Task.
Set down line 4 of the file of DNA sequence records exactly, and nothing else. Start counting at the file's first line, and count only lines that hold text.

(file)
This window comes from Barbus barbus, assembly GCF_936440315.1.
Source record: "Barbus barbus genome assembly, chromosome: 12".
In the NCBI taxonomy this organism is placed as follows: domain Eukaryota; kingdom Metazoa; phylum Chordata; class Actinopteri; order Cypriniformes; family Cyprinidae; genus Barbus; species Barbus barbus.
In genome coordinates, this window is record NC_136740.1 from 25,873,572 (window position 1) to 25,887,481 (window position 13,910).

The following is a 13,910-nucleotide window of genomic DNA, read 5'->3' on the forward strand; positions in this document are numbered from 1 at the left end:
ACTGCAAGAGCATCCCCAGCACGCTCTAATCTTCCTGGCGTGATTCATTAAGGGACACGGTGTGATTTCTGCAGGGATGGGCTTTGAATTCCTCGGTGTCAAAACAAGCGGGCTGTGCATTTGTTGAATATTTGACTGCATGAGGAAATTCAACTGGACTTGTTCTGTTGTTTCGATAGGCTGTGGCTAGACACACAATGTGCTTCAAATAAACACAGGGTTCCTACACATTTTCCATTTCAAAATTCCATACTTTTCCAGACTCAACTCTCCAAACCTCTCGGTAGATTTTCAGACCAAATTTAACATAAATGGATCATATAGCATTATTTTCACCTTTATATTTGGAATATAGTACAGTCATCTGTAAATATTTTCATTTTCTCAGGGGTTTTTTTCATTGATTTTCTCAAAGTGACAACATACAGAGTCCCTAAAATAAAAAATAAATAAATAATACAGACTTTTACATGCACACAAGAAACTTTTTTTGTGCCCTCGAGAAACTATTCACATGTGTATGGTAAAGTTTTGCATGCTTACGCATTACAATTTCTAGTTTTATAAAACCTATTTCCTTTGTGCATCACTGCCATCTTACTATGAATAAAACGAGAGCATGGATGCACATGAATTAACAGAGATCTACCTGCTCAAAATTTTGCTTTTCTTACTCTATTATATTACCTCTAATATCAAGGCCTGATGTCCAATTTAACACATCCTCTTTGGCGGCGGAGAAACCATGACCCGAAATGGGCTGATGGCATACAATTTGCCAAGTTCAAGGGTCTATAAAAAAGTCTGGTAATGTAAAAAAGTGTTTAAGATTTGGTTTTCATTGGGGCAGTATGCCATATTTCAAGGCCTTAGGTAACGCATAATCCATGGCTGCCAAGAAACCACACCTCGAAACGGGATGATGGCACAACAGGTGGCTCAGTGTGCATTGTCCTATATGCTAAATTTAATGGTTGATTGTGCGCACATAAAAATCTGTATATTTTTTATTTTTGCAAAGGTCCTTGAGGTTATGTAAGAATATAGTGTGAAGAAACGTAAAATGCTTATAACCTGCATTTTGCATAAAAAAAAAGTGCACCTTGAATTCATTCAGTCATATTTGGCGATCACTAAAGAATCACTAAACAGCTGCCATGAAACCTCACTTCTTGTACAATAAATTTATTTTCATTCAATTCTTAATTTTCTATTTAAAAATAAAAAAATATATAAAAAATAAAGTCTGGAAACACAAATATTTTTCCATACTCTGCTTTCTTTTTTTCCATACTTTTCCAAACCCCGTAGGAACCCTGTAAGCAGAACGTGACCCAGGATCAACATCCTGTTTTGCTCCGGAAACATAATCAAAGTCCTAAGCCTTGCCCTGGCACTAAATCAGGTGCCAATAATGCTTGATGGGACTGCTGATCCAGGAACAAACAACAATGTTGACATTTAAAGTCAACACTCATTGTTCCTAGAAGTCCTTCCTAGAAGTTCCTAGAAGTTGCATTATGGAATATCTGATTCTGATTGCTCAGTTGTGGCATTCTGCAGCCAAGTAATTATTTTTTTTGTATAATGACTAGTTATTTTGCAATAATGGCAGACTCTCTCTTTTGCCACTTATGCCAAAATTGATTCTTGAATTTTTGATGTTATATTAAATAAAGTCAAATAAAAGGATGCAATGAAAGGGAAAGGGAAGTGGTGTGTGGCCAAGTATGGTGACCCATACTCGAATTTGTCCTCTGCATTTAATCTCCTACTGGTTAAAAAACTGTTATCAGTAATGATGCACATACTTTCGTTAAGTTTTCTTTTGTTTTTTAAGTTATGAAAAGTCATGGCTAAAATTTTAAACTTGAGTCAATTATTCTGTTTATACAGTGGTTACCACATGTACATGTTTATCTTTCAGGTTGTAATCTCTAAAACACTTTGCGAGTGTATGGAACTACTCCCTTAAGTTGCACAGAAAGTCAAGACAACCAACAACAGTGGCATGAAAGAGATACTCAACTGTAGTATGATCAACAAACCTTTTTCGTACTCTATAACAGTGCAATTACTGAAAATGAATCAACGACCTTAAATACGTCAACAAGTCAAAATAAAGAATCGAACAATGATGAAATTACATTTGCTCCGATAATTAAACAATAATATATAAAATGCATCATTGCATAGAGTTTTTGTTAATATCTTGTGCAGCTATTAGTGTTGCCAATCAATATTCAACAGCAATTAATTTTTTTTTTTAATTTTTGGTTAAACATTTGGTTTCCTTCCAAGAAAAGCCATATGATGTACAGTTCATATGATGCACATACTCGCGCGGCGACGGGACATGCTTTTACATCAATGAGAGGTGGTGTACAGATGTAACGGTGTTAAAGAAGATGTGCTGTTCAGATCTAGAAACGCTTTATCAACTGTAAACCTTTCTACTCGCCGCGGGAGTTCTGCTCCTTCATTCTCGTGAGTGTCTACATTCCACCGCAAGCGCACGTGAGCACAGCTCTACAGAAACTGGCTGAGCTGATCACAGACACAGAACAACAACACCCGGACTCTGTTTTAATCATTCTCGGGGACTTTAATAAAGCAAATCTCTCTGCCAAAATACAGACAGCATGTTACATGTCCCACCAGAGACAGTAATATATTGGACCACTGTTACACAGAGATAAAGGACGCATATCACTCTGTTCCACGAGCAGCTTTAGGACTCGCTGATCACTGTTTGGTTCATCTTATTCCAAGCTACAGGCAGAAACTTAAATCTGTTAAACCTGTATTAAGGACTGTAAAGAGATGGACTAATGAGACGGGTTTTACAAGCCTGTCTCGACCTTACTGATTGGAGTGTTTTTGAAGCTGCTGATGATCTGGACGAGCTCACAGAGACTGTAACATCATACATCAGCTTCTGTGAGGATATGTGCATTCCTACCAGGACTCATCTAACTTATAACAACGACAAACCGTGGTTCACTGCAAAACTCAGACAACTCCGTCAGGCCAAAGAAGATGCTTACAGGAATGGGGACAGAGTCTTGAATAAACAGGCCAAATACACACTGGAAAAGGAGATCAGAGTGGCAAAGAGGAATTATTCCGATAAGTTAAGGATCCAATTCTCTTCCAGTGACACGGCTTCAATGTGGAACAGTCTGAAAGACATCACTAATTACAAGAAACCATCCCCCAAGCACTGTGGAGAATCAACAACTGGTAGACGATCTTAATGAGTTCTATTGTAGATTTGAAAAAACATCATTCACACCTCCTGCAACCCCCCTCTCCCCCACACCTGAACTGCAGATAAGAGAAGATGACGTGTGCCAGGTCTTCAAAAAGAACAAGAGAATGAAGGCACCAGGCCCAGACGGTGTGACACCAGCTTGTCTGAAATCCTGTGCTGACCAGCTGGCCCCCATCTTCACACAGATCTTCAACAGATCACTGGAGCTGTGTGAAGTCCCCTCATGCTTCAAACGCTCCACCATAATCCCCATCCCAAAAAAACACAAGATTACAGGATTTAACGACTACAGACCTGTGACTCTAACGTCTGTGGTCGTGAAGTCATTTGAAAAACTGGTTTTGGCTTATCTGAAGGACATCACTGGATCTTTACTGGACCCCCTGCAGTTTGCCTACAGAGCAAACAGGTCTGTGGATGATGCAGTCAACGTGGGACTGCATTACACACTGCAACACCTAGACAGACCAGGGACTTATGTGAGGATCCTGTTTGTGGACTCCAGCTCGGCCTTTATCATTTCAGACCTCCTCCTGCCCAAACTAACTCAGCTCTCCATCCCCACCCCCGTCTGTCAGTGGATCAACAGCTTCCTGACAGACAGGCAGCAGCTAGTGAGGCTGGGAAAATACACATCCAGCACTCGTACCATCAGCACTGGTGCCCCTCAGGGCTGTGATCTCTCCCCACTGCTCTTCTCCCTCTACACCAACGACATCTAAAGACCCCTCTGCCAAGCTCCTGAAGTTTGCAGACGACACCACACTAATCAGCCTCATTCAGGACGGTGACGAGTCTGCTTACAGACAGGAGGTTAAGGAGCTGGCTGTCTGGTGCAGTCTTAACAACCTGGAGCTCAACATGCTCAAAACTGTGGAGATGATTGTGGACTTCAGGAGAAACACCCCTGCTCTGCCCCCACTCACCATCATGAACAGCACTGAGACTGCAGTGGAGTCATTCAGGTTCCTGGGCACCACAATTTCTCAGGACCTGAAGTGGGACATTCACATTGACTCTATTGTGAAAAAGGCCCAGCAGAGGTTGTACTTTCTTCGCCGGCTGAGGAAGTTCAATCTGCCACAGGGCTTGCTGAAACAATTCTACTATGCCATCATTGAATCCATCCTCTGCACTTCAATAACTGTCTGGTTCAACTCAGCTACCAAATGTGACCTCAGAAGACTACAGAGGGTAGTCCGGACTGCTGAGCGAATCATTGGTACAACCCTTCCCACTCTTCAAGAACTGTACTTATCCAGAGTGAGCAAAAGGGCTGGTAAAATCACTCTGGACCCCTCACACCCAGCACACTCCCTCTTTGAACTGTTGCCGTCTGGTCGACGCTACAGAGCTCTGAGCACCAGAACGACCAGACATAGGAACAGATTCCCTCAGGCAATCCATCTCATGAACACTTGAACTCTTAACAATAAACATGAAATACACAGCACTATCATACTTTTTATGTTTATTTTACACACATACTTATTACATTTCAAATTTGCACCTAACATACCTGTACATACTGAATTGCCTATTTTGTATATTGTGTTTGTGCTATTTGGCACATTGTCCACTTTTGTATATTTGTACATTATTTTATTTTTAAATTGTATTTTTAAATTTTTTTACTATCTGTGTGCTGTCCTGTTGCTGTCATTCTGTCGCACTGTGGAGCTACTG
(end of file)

In genome coordinates, this window is record NC_136740.1 from 25,873,572 (window position 1) to 25,887,481 (window position 13,910).